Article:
Earlier today, I learned that the construction pit near my home turned up some artifacts of old Seattle.
I was excited.
Never content to use other people’s pictures when I can get my own, I packed up my gear and headed across the street.
When I got to the entrance of the pit, I encountered one of the construction workers.
“Good afternoon”, I said, “would you mind if I got a shot of the boardwalk you guys uncovered today?”
The man looked me in the eye and laughed heartily.
“Boy …”, he responded, “are you a taxpayer?”
“Oh! Yes, sir!”, I said, “As a matter of fact, I’m the biggest and bestest supporter of this light rail system in the entire city of Seattle! The entire world even! I’m the reason you have a job. I’m the reason this subway is being built. The money is going to come out of my pocket, and the pockets of my neighbors, but unlike some light rail naysayers … I intend to give enthusiastically!”
The man looked me up and down.
“Boy, how long have you lived in this country?”, he asked.
“A long time, sir”, I replied.
“Well” he said “I don’t know how you missed it, but let me tell you how things are done in America.
If you want a picture of the boardwalk, the boardwalk you paid to dig up, here’s what you do.
First, find as many corporate sponsors as you can. The bigger, the better. Now, I don’t care what you have to do to get them. Cover Apple product launches like they are some kind of life-or-death event, and make people believe it; really believe it. Spike stories, cover things up, distort the truth, hell, lie if you have to … the important thing is that you please the CEOs of big businesses, boy.
Don’t believe none of this nonsense about being a taxpayer and yada yada yada. You have to pay to play, boy. The key is to make money for the large corporations, please the politicians in their pockets, and maybe, just maybe, we’ll let you take a picture of the property you own.
Now why don’t you take your little camera there and run along, boy. Don’t make me call Homeland Security and tell them that you were a-takin pictures of this here site. They have special places for people like you. Secret places, and you ain’t a gettin no trial, boy.”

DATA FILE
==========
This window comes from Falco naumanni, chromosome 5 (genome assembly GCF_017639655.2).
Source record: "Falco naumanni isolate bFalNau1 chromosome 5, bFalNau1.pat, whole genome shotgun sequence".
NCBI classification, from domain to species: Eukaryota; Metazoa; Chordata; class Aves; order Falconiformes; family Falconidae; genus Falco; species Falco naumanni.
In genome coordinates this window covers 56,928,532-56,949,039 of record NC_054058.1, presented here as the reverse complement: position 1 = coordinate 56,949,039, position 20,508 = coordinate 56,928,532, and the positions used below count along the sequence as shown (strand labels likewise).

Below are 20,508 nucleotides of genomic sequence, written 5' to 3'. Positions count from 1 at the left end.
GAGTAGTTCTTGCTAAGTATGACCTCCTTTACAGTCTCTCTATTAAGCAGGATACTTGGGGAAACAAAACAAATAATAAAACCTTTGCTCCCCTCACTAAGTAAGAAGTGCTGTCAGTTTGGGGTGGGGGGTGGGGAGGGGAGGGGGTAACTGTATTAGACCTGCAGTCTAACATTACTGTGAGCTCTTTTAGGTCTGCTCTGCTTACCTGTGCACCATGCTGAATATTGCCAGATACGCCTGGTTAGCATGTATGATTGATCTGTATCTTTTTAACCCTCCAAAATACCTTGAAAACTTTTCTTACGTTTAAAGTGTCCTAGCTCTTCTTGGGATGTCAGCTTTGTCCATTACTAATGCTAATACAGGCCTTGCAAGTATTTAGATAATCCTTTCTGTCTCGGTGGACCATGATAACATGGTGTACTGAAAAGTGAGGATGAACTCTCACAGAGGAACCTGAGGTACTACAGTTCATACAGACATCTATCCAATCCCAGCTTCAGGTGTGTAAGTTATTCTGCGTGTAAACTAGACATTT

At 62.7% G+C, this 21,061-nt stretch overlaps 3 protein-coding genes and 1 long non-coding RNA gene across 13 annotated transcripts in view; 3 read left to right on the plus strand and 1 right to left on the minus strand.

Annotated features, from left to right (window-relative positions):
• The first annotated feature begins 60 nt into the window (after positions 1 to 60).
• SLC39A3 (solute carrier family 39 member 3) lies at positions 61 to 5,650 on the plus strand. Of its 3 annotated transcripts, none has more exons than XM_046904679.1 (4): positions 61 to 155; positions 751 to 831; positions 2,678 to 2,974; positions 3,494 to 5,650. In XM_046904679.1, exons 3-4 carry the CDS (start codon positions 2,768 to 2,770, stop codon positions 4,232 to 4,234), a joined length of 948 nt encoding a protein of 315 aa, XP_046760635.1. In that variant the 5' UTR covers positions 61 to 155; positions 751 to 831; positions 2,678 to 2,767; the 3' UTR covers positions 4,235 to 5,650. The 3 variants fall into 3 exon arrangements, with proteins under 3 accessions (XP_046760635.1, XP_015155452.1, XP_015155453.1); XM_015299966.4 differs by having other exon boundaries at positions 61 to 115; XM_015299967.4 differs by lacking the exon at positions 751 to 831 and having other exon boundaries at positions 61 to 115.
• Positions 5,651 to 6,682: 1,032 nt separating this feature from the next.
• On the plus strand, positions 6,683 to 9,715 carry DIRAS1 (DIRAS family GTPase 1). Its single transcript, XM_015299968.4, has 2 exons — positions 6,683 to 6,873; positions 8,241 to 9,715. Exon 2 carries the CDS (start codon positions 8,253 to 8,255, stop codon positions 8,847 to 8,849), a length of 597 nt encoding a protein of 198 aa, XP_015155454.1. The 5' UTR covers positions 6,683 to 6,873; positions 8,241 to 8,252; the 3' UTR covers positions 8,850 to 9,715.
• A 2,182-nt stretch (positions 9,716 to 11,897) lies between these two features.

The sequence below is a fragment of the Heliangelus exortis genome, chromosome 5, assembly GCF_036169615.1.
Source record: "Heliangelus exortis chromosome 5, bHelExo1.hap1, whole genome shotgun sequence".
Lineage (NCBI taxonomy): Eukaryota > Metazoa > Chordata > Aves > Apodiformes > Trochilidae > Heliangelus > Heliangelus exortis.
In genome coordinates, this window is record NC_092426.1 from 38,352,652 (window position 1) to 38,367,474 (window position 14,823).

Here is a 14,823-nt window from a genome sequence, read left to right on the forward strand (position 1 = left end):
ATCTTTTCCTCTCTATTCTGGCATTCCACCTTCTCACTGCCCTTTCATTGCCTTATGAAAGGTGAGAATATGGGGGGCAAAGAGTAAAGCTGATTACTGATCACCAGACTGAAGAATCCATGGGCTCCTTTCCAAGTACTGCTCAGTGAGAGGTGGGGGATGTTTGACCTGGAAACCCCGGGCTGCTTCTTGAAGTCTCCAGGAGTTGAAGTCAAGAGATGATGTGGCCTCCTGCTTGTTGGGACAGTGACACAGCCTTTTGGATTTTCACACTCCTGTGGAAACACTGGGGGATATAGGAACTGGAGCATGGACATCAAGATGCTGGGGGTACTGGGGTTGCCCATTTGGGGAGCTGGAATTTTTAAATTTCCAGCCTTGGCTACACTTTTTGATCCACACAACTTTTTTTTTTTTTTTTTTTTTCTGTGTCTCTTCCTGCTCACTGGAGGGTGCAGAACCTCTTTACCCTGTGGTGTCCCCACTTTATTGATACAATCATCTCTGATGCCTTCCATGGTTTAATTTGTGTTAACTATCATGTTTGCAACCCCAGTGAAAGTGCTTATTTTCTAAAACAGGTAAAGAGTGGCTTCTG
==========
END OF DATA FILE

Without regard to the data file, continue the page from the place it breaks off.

“Yes, sir”, I sheepishly replied.
“Oh, and one more thing”, the man interjected, ”when you do everything I told you, and you get your own website … find the nastiest, most obnoxious, most ear-splitting advertisements you can find, and put those on your site. Crash people’s browsers if you can. Torment the little people, boy. Those poor bastards deserve it.”
“Got it”, I said, and then I dejectedly walked home.
Okay, the above conversation didn’t really take place in words, but it did take place non-verbally.
I did nicely ask to get a shot of the boardwalk, but the man told me that entrance into the area was “not possible because this is a highly secure site”.
He also told me that if I wanted to see it, that it would probably be on the news (so much for a highly secure site).
And so, the mainstream does indeed have it.
While you’re there, by all means, click an ad.
Access isn’t cheap.
Make sure you crank up your speakers too.
Hearing is overrated.
Next time Sound Transit needs money for a project, I’m sure they can count on the Seattle P.I. for the funds instead of bothering the pesky taxpayer.